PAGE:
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Cancer staging in individuals with a severe psychiatric illness: a cross-sectional study using population-based cancer registry data

Mahar AL, Kurdyak P, Hanna TP, Coburn NG, Groome PA. BMC Cancer. 2020; 20(1):476. Epub 2020 May 27. DOI:

Background — Advanced cancer stage at diagnosis may explain high cancer mortality among patients with a severe psychiatric illness (SPI). Studies to date investigating advanced stage cancer at diagnosis as a potential explanation for high cancer mortality in individuals with a history of mental illness have been inconclusive. We examined the relationship between a SPI history and unknown cancer stage at diagnosis in colorectal cancer (CRC) patients.

Methods — This was a population-based, cross-sectional study using linked administrative databases of CRC patients diagnosed between 01/04/2007 and 31/12/2012. Individuals who had a history of mental illness but did not meet the definition of a SPI were excluded. An SPI was measured in the 5 years prior to the cancer diagnosis and categorized as inpatient, outpatient or no SPI. Individuals with a best stage in Stage 0 to Stage IV were considered staged and absence of staging information was defined as unknown stage. The risk of unknown stage cancer was estimated using modified Poisson regression.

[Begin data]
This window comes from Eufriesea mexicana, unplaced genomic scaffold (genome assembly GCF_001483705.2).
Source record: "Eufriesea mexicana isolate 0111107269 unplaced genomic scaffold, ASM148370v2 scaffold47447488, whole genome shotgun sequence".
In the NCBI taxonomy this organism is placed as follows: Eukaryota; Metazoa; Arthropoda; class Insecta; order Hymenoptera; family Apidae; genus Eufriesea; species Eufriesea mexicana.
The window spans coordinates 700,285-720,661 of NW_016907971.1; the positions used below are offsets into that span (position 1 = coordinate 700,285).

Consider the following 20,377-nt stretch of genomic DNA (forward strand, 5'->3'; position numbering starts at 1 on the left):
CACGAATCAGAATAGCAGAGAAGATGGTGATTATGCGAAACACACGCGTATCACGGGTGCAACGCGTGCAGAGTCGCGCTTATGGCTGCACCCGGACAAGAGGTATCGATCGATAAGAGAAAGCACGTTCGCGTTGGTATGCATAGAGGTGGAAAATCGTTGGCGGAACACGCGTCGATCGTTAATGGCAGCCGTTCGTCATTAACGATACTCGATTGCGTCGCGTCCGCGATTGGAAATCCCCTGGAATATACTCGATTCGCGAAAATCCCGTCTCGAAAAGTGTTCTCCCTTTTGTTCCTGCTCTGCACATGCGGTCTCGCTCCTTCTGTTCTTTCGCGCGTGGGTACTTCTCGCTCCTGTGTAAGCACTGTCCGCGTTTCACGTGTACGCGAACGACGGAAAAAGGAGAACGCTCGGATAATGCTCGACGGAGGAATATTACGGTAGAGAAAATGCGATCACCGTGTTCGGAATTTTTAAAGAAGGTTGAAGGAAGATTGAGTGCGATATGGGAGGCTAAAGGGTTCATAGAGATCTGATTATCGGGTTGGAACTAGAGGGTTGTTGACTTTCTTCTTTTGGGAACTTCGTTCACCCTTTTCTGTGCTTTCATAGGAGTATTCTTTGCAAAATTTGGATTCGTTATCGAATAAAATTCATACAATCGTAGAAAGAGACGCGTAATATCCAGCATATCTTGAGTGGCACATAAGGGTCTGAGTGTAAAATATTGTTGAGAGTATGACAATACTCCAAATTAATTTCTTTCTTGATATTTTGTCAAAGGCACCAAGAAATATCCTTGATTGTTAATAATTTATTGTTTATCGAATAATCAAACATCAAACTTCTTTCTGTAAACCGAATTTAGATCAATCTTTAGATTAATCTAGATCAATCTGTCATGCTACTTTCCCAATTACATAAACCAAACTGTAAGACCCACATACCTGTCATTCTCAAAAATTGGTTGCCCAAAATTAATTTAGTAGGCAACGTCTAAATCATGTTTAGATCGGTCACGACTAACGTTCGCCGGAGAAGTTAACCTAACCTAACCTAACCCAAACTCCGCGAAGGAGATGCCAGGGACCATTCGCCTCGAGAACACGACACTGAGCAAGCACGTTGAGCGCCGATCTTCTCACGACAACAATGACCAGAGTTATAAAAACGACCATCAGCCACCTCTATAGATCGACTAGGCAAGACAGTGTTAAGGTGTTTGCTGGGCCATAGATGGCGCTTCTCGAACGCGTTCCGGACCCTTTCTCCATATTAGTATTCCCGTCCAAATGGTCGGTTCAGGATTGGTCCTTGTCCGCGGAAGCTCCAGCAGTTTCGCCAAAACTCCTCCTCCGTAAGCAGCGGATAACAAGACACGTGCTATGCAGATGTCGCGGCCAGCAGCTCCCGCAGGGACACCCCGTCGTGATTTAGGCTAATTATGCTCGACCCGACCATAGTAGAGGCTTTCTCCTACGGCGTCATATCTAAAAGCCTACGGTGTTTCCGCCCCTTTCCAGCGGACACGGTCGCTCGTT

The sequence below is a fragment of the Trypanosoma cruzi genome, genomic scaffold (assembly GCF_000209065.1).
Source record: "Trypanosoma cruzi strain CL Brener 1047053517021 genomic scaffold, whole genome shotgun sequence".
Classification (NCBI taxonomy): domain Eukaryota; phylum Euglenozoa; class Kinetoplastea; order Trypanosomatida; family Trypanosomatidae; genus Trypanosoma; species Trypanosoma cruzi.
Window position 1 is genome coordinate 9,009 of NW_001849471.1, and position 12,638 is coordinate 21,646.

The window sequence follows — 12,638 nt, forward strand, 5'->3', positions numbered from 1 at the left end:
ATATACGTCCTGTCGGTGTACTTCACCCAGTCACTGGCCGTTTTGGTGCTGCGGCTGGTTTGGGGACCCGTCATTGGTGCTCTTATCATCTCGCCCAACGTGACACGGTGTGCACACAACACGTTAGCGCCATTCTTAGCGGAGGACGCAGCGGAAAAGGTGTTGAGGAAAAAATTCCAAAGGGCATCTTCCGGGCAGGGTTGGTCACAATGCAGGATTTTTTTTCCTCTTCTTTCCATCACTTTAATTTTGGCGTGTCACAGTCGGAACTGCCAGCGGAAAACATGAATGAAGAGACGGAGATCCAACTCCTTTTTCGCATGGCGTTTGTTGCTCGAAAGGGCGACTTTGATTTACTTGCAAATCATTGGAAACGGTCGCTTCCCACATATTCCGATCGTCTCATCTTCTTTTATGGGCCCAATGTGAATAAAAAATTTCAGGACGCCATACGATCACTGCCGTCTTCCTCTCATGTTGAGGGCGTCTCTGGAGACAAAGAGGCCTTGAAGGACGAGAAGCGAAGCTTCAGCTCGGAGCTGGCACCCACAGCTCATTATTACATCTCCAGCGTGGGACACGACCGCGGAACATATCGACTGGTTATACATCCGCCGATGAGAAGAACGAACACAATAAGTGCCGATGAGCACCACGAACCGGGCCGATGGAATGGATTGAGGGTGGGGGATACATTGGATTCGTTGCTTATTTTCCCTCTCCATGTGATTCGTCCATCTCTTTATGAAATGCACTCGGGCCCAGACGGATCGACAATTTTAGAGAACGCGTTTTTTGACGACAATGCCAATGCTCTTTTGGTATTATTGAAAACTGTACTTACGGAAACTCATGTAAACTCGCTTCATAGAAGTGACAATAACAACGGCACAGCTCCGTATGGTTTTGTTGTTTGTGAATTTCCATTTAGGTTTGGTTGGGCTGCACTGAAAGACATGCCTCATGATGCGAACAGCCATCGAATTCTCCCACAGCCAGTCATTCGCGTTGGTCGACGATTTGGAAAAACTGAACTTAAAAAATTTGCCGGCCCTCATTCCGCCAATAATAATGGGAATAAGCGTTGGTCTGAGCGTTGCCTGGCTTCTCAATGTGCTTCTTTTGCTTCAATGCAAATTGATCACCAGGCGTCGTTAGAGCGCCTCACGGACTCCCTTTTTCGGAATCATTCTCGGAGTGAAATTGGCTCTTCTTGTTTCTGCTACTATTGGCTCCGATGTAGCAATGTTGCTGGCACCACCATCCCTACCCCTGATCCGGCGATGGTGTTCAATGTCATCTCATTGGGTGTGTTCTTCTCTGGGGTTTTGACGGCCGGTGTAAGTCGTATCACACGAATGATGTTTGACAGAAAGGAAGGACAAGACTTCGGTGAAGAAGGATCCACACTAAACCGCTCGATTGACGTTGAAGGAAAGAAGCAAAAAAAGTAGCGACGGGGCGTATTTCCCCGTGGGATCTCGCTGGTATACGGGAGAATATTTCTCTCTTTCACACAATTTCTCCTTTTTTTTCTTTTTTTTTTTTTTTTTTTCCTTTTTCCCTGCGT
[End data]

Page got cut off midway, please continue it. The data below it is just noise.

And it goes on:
Results — The final study cohort included 24,507 CRC patients. 258 (1.1%) individuals experienced a history of inpatient SPI and 482 (2.0%) experienced outpatient SPI. After adjusting for confounders, CRC patients with an inpatient or outpatient history of SPI were at greater risk of having missing TNM stage at diagnosis, compared to patients with no history of a mental illness (RR 1.45 (95% CI: 1.14–1.85) and RR1.17 (95% CI 0.95–1.43), respectively). The results did not change when alternate practices to assign SPI history using administrative data were used.

Conclusions — Individuals with an SPI, especially those with a psychiatric admission, were more likely to have missing stage data compared to individuals without a history of a mental illness. Incomplete and low quality cancer staging data likely undermines the quality of cancer care following initial diagnosis. Understanding why patients with an SPI are missing this information is a critical first step to providing excellent care to this vulnerable population.

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